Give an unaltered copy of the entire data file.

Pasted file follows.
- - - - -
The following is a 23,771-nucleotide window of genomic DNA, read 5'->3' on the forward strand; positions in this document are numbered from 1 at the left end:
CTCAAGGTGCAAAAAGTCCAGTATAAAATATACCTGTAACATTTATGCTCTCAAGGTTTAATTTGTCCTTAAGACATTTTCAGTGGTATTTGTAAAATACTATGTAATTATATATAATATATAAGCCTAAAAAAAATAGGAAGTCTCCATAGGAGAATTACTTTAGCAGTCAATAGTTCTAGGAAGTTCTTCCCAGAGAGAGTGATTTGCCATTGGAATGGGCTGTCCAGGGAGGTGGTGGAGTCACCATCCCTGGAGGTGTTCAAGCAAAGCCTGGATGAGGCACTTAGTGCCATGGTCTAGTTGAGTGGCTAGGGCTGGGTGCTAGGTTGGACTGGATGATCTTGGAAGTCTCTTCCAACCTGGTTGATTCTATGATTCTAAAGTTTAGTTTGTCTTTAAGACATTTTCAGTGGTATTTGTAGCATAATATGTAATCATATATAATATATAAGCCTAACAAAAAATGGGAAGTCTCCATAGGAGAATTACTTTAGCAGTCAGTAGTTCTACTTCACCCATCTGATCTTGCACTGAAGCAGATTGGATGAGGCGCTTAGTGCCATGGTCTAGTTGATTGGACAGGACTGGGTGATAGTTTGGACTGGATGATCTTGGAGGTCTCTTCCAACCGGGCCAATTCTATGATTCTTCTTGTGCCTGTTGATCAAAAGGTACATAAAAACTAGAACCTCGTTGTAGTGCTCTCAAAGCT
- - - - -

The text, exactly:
The following is a 23,771-nucleotide window of genomic DNA, read 5'->3' on the forward strand; positions in this document are numbered from 1 at the left end:
CTCAAGGTGCAAAAAGTCCAGTATAAAATATACCTGTAACATTTATGCTCTCAAGGTTTAATTTGTCCTTAAGACATTTTCAGTGGTATTTGTAAAATACTATGTAATTATATATAATATATAAGCCTAAAAAAAATAGGAAGTCTCCATAGGAGAATTACTTTAGCAGTCAATAGTTCTAGGAAGTTCTTCCCAGAGAGAGTGATTTGCCATTGGAATGGGCTGTCCAGGGAGGTGGTGGAGTCACCATCCCTGGAGGTGTTCAAGCAAAGCCTGGATGAGGCACTTAGTGCCATGGTCTAGTTGAGTGGCTAGGGCTGGGTGCTAGGTTGGACTGGATGATCTTGGAAGTCTCTTCCAACCTGGTTGATTCTATGATTCTAAAGTTTAGTTTGTCTTTAAGACATTTTCAGTGGTATTTGTAGCATAATATGTAATCATATATAATATATAAGCCTAACAAAAAATGGGAAGTCTCCATAGGAGAATTACTTTAGCAGTCAGTAGTTCTACTTCACCCATCTGATCTTGCACTGAAGCAGATTGGATGAGGCGCTTAGTGCCATGGTCTAGTTGATTGGACAGGACTGGGTGATAGTTTGGACTGGATGATCTTGGAGGTCTCTTCCAACCGGGCCAATTCTATGATTCTTCTTGTGCCTGTTGATCAAAAGGTACATAAAAACTAGAACCTCGTTGTAGTGCTCTCAAAGCT